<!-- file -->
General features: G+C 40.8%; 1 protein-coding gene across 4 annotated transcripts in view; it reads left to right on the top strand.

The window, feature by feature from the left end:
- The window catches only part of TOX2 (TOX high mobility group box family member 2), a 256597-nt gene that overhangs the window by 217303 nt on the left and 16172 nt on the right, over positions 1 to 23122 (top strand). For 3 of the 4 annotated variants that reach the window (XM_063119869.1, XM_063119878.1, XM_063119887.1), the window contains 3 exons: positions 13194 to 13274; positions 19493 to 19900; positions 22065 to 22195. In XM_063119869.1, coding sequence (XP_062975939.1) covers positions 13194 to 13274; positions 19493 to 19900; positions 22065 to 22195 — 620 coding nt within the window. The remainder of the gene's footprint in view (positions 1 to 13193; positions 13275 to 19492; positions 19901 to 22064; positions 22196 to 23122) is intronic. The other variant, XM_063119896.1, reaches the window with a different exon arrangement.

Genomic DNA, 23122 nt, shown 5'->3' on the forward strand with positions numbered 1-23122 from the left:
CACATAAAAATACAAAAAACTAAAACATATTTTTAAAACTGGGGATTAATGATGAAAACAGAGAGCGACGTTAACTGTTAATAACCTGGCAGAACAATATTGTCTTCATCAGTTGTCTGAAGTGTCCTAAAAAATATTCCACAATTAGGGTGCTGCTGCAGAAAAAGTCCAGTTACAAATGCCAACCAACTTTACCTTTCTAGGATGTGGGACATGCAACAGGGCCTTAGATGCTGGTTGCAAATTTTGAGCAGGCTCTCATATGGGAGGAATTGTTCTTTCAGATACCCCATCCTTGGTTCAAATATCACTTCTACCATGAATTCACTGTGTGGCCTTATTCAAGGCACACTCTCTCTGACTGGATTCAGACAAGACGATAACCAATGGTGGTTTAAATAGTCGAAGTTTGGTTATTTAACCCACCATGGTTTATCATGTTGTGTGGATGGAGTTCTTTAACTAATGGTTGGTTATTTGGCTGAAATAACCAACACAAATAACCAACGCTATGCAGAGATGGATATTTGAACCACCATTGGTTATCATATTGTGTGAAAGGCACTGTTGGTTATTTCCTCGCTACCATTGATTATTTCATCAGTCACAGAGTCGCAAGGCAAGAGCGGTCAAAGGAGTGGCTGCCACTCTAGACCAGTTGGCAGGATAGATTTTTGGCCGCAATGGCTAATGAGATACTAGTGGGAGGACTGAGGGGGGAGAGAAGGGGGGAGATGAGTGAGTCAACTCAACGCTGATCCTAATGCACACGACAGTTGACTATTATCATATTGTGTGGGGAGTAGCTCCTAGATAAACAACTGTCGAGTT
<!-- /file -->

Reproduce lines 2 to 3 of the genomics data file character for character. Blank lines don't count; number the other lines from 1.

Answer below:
The window, feature by feature from the left end:
- The window catches only part of TOX2 (TOX high mobility group box family member 2), a 256597-nt gene that overhangs the window by 217303 nt on the left and 16172 nt on the right, over positions 1 to 23122 (top strand). For 3 of the 4 annotated variants that reach the window (XM_063119869.1, XM_063119878.1, XM_063119887.1), the window contains 3 exons: positions 13194 to 13274; positions 19493 to 19900; positions 22065 to 22195. In XM_063119869.1, coding sequence (XP_062975939.1) covers positions 13194 to 13274; positions 19493 to 19900; positions 22065 to 22195 — 620 coding nt within the window. The remainder of the gene's footprint in view (positions 1 to 13193; positions 13275 to 19492; positions 19901 to 22064; positions 22196 to 23122) is intronic. The other variant, XM_063119896.1, reaches the window with a different exon arrangement.